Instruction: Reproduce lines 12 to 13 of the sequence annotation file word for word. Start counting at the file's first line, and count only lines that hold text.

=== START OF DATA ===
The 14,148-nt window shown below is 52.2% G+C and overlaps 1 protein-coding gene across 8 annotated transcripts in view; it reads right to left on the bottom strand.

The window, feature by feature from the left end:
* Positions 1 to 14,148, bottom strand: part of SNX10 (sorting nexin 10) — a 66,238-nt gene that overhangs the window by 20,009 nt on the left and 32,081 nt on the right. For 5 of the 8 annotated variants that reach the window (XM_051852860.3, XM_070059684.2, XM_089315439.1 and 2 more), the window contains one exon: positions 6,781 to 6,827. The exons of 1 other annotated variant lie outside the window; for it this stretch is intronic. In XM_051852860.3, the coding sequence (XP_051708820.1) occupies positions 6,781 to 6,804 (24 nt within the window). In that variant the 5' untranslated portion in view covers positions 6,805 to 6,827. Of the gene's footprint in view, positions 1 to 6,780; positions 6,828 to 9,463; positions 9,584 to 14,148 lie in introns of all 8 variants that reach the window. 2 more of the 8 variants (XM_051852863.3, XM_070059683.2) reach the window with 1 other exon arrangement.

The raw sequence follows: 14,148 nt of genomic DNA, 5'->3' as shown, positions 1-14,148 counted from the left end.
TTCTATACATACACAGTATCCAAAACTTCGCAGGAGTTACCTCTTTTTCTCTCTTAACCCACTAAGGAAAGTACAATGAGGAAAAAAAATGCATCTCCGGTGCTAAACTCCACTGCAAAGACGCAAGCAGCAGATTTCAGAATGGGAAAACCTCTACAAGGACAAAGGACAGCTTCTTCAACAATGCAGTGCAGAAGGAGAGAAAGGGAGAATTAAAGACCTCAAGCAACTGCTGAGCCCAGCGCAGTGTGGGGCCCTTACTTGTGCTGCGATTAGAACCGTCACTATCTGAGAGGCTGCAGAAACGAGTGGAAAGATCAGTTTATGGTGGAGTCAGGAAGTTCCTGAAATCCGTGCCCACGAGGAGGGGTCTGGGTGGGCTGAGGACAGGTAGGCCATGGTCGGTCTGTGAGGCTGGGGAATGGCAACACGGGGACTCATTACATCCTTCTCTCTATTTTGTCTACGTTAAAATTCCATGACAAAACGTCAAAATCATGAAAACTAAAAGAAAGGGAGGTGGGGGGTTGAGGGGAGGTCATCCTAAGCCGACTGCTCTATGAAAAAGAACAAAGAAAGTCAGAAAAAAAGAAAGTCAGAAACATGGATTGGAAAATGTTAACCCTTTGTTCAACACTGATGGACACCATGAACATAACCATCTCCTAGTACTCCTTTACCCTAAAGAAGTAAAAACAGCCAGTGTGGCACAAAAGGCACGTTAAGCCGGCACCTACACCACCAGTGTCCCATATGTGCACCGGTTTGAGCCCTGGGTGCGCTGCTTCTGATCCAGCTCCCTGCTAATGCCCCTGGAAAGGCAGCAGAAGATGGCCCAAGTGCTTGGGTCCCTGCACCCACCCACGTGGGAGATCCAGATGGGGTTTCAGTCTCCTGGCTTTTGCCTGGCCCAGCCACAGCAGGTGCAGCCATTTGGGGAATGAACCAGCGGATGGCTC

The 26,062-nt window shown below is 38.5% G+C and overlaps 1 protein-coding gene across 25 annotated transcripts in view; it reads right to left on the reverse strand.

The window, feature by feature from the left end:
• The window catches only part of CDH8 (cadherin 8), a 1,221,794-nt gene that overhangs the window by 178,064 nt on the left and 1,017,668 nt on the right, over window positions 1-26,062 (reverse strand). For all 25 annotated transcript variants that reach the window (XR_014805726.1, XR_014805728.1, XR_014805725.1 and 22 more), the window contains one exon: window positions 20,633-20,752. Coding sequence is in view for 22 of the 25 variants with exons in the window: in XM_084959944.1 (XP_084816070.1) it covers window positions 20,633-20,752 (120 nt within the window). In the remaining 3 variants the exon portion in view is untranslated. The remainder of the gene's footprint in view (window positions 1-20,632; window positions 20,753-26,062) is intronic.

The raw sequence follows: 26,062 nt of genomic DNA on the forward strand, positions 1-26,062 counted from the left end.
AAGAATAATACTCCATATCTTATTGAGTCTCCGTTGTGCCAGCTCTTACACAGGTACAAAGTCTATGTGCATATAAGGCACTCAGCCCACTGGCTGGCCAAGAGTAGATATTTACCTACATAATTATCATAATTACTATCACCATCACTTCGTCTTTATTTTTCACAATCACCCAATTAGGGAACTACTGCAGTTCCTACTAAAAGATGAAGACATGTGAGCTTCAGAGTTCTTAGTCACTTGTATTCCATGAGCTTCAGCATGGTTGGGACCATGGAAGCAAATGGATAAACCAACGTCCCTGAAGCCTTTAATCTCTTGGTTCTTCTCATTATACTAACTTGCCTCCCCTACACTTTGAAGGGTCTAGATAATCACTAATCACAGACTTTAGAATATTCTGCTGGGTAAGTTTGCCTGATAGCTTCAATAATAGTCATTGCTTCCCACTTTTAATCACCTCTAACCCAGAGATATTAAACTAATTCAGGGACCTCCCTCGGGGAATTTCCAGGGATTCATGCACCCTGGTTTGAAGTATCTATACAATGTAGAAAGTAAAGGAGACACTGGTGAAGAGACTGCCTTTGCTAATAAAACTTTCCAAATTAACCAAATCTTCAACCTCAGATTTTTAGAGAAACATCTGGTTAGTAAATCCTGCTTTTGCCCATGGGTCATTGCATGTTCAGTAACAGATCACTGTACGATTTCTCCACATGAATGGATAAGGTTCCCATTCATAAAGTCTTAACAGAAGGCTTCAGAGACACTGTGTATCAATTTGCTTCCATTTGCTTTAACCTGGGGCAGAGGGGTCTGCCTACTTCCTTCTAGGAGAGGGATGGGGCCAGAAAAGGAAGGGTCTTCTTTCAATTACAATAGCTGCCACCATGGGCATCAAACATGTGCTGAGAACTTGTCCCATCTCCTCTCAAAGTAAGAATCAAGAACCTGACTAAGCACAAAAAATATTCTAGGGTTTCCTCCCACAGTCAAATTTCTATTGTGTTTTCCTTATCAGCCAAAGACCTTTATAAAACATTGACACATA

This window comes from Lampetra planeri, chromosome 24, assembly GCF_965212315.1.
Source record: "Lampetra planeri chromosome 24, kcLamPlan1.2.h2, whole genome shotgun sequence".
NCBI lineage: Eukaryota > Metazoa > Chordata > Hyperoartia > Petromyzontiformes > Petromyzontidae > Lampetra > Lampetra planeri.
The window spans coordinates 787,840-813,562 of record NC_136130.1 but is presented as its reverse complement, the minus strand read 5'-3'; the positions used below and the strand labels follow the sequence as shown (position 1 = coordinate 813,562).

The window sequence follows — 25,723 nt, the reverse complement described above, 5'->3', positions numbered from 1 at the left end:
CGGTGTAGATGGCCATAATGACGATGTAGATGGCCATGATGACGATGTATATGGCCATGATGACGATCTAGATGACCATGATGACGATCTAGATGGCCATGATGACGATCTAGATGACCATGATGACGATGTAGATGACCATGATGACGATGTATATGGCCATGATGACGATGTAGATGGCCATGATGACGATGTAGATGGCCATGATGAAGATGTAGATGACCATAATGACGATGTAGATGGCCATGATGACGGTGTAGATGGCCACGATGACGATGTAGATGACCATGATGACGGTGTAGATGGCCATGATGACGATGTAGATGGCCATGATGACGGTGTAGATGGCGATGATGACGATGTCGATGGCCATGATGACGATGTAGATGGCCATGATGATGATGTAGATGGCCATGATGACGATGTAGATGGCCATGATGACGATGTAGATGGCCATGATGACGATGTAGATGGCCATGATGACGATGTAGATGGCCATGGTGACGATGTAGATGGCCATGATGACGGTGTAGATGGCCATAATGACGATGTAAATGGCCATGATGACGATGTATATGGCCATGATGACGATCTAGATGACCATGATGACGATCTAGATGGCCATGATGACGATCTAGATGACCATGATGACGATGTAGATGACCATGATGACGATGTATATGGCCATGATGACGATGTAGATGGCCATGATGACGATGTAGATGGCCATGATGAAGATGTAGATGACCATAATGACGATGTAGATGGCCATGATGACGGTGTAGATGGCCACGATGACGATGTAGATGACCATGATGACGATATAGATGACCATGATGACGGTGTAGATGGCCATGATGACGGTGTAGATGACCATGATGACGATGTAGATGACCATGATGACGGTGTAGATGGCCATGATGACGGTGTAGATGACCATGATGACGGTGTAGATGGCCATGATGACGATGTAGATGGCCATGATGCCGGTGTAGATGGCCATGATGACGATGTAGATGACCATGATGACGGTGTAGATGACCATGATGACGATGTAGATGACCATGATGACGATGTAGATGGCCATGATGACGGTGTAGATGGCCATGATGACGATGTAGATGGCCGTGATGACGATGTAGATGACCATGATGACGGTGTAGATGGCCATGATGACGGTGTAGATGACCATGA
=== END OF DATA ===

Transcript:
Source record: "Lampetra planeri chromosome 24, kcLamPlan1.2.h2, whole genome shotgun sequence".
NCBI lineage: Eukaryota > Metazoa > Chordata > Hyperoartia > Petromyzontiformes > Petromyzontidae > Lampetra > Lampetra planeri.